There is no shortage of troubling statistics to prove that water management is a global challenge. About 1.2 billion people currently face water scarcity, and a population expected to grow to 9 billion by 2050 will put increased strain on already pressured water supplies worldwide.
But while the water challenge is truly global, it also demands solutions that are tailored to local conditions. Availability, use, and quality of water vary dramatically from place to place.
They also teach another lesson: Natural resource challenges like water scarcity cannot simply be viewed as environmental issues. They are real, material drivers of risk that governments, businesses, and investors must carefully consider in the context of the global economy.
This piece was authored by Jon Freedman, Global Government Relations Leader for GE Power & Water. It originally ran on May 12th on GreenBiz.
Last weekend, Jessica Yu's new water documentary "Last Call at the Oasis" took us on tour of the impacts water scarcity is creating around the globe, from the parched pastures of Australia's farmlands to the sewage-polluted banks of the Jordan River. This film shines a much-needed light on the various water challenges we all now face at a critical time. The numbers alone are eye-opening.
If current water usage trends continue, by 2025, two-thirds of the world's population -- or 5.3 billion people -- will be vulnerable to water shortages. What many here in the U.S. may not know is that we are far from immune to water stress. One need look no further than Texas, where a record-breaking drought last year created massive water shortages that significantly impacted the state's water supplies, agriculture and industry.
For many companies, water issues have recently migrated from corporations’ social responsibility departments to finance and risk management departments. Companies have been reporting a growing exposure to water-related risks like flooding and pollution, and many have already started to experience water-related business impacts.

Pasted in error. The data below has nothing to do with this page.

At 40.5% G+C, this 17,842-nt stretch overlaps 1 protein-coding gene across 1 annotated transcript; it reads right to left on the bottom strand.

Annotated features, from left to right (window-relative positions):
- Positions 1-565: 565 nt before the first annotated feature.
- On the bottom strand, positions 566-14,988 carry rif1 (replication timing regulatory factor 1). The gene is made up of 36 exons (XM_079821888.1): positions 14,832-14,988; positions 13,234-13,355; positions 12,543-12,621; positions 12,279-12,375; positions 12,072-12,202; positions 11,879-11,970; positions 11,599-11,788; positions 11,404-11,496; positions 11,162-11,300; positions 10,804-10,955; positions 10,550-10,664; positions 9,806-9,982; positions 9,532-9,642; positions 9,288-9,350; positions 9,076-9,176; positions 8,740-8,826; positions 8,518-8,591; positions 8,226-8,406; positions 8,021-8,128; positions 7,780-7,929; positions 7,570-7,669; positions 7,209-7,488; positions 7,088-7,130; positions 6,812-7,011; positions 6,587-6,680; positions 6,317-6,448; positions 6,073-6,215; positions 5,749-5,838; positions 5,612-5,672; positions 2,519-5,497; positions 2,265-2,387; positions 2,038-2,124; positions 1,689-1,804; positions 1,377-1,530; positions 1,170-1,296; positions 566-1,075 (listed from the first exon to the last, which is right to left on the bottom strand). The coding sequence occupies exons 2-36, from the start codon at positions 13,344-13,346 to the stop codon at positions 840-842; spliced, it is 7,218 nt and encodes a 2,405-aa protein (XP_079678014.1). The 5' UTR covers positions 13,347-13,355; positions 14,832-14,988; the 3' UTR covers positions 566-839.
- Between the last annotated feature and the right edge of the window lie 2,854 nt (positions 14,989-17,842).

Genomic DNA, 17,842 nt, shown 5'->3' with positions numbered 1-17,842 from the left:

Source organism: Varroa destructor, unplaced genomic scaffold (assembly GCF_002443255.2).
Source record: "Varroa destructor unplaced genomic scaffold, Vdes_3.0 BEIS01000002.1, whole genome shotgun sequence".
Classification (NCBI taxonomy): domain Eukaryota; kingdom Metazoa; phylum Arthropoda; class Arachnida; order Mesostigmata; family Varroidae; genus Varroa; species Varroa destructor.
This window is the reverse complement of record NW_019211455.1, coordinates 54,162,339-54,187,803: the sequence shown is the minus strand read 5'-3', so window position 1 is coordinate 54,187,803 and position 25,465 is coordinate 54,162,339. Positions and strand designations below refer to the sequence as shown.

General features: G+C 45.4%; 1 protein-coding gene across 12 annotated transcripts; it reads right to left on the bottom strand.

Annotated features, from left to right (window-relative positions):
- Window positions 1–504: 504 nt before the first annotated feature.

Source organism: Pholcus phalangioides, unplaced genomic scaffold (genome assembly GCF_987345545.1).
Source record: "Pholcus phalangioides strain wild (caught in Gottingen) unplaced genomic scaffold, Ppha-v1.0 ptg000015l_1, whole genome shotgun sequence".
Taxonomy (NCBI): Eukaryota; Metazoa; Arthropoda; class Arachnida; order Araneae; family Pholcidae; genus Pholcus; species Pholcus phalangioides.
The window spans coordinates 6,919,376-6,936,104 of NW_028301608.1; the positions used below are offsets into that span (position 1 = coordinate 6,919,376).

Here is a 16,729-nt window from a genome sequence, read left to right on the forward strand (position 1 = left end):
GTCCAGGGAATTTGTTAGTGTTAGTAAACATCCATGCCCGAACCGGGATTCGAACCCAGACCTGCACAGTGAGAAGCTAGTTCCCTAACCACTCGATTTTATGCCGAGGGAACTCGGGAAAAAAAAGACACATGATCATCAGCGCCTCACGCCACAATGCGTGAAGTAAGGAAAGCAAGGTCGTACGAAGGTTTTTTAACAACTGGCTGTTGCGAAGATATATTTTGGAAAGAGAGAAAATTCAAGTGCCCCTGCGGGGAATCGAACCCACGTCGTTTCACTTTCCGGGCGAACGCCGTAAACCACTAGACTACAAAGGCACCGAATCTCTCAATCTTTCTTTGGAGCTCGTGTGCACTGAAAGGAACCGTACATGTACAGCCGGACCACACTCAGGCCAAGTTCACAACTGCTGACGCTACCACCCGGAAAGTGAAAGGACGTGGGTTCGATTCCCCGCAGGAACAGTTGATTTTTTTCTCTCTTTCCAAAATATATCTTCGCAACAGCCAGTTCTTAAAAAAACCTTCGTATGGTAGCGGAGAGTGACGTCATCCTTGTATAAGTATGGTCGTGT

This trend prompted WRI’s Markets and Enterprise Program to build a tool to help companies and investors identify water-related risks across their operations or portfolios. The tool, named the Aqueduct Water Risk Atlas, is based on an indicator framework that quantifies and maps different drivers of water risk, otherwise known as the Water Risk Framework. After testing this framework in various regions, WRI recently released its revised version. This updated framework will eventually be used to assess water risks in every part of the world.
Let me ‘fess up. The state of the environment sometimes gets me down. But to be fair, Earth’s vital signs would drive any respectable emergency room doctor into a state of utter panic. Globally, two thirds of ecosystem services, such as freshwater, pollination, natural hazard regulation, have been degraded in the past 50 years. Annual rates of growth in yields of many basic crops have declined over the past 20 years. The effects of global climate change are already being felt around the world.